Gastric Bypass Improves Obesity and Glucose Tolerance Independent of Gastric Pouch Size
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We investigated whether metabolic phenotype improvements following gastric bypass are associated with gastric resection strategy in high-fat diet-induced obese (DIO) mice.
Materials and Methods
We developed the mouse Roux-en-Y gastric bypass (RYGB) model with different gastric pouch sizes: (i) RYGB with a large gastric pouch (RYGB-LP), where the stomach was transected, and the jejunum was anastomosed to the residual forestomach, in which 30% of the stomach is retained. (ii) RYGB with a small remnant gastric pouch (RYGB-SP), where the stomach was transected 0.8 cm distal to the esophagogastric junction, and the jejunum is attached to a small remnant of the forestomach (~ 10% of the stomach). (iii) RYGB without gastric pouch (RYGB-NP), where the jejunum is anastomosed to the lower portion of the esophagus.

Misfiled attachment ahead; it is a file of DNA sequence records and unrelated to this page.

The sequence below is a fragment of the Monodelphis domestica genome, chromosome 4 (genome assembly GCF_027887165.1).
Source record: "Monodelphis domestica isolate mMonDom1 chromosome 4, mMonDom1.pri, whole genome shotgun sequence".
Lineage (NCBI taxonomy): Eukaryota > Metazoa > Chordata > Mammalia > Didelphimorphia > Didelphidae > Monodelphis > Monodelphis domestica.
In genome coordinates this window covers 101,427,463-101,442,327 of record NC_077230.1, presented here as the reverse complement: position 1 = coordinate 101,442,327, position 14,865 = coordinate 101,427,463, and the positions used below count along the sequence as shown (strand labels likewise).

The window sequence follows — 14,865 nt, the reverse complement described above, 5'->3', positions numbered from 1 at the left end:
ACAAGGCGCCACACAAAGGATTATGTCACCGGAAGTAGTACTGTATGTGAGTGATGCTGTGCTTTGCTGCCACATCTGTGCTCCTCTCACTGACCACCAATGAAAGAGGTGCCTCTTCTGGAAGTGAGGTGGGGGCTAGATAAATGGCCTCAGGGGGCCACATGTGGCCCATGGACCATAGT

Surgical success rate (or 4-week mouse survival rate) of the RYGB-LP, RYGB-SP, and RYGB-NP procedures was 50, 75, and 85%, respectively. Our data demonstrate that all RYGB procedures improved body weight, glucose tolerance, and liver steatosis, compared with untreated DIO mice at 8-week post-surgery. Major surgical complication, such as obstruction at the forestomach, occurred predominantly in RYGB-LP mice, resulting in a higher mortality. Pre- and post-prandial plasma ghrelin levels did not correlate with improved metabolic phenotype after gastric bypass.
We conclude that RYGB with different gastric pouch equally improves obesity and glucose tolerance independent of gastric pouch size and total plasma ghrelin levels in the mouse model of RYGB surgery.
KeywordsGastric Sleeve Bariatric surgery Metabolic surgery Ghrelin
This work was supported in part by the CTSA grant (CTSA TR000430 at the University of Chicago) to DPY and NIH grant DK020595 to the Metabolic Core.
Compliance with Ethical Standards
Conflict of Interest
The authors declare that they have no conflict of interest.
Statement of Animal Rights/Ethical Approval
All experiments and surgical preparations were performed according to the protocol approved by the University of Chicago Institutional Animal Care and Use Committee (IACUC).
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